Can Billy Batson, his little sister Mary and their friend, the talking tiger Tawky Tawny prove that the sinister Doctor Sivana is in league with the Monster Society of Evil and up to no good? Can they remove the alien threat before the mysterious Mister Mind and the gigantic alien vessels destroy all human life on Earth?

More on my blog. 

Malin’s #CBR5 Reviews #86-87: Saga vol 1 and 2 by Brian K. Vaughan and Fiona Staples

Rating: 4.5 stars for both volumes (I still think there is even better to come)

Marko and Alana are star-crossed lovers from either side of a huge and long-running intergalactic war. Marko is a prisoner, and Alana is his prison guard, when they fall in love, go on the run, and have a baby (who narrates several of the issues). Now both their peoples want them hunted down and killed, but at least one side wants the child alive.

I love pretty much every single character in this, and the series has pretty much anything you could possibly want – sexy main characters, witty banter, action, violence, wise cracking ghost girls, bounty hunters, evil armless spider-bodied assassin ladies, robot people, a sidekick cat that can tell (and will ruthlessly reveal) if people are lying.

The rest of the review – on my blog.

Malin’s #CBR5 Reviews #84-85: The Unwritten vol 6 and 7 by Mike Carey and Peter Gross

Rating: Vol 6: Tommy Taylor and the War of Words – 4 stars
Vol 7: The Wound – 4.5 stars

This review covers volume 6 and 7 of The Unwritten, which collects issues 31-41 of the comic book. If you haven’t read any of the previous volumes, this is really not the place to start, although you should totally read it, because it’s awesome. This review will probably unavoidably contain spoilers for earlier volumes, so if you want to avoid them, skip this review for now.

In Tommy Taylor and the War of Words, things are coming to a head between Tommy and the mysterious Cabal that’s been hounding him him and killing pretty much everyone he loves. Lizzie and Richie are still by his side, but they are worried that Tommy is using too much of his newly discovered powers without proper control. In alternating chapters, we see Tom taking the battle to them, ignoring the warnings of his closest friends, and we learn more about the Cabal and the sinister and deadly Mr. Pullman, and his true agenda. Tommy’s battle is fraught with danger, and not without personal cost.

In The Wound, a year has passed since the dramatic events in Oxford at the end of the last volume, which finished off several of the story lines set up over the first 30 issues of the comic, and much of this volume centres around a new character, Australian police detective Didge Patterson. She’s investigating a series of mysterious disappearances, believed to be linked to the rapidly growing cult The Church of Tommy. Tommy himself is on his way to Australia, as part of his world-wide lecture tour. Meanwhile, Richie has become world famous in his own right, having written a best-selling book. He’s parted ways with Tommy and is trying to track down and get some answers from the ancient puppet mistress Frau Rasch. More on my blog.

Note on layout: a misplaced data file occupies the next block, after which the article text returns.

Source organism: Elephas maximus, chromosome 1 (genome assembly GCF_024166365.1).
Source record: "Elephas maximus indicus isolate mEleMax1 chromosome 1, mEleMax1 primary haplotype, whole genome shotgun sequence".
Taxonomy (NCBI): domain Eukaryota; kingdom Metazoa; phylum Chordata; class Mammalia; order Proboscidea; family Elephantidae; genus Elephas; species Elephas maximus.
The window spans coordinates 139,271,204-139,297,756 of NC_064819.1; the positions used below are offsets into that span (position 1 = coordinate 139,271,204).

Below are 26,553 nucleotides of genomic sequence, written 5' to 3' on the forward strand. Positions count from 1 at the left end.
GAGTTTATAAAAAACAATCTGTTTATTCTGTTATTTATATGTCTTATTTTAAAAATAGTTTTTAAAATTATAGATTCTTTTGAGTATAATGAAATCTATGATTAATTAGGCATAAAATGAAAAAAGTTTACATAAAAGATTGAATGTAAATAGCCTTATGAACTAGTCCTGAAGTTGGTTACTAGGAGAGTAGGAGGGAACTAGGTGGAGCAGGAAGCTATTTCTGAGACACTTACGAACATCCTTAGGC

Malin’s #CBR5 Review #66: Fly by Night by Frances Hardinge

Plot summary by Goodreads, because it’s much more pithy than anything I myself could write:

After her father dies, Mosca Mye flees the hamlet where she grew up. With her goose companion and a smooth-tongued swindler, Eponymous Clent, she heads for the city of Mandelion – and a better life. There she finds herself living by her wits among highwaymen, spies and smugglers, insane rulers and floating coffeehouses. With peril at every turn, Mosca uncovers a dark plot to terrorize the people of Mandelion, and soon merry mayhem leads to murder…

Mosca is a clever child, living in a town where most people can’t read, in a world where if something is found printed without the authorising seal of the Stationers’ Guild, it’s seen as illegal, and must be burned. The world she lives in resembles ours, in the 18th Century, to some extent. Various Guilds of Tradesmen vie for power in the various cities of the Realm, while Parliament debate who should inherit the throne. About ten years past, there was a terrible Civil War, when the religious radical group the Birdcatchers were all hunted down and destroyed. In Mandelion, the ruling Duke is clearly going slowly insane, his beautiful and enigmatic sister is trying to keep the Locksmith’s Guild (who have the keys to any door and lock) from completely taking over, and there is someone with an illegal printing press, encouraging sedition and stirring up dangerous thoughts. Mosca is thrust straight into the middle of all of this, with her somewhat dubious companion, self-proclaimed wordsmith and con man, Eponymous Clent. Accompanied by a foul tempered gander and wanting desperately to better her situation in the world, Mosca agrees to help the alluring Lady Tamarind (the Duke’s sister) try to figure out what is going on. The rest? On my blog.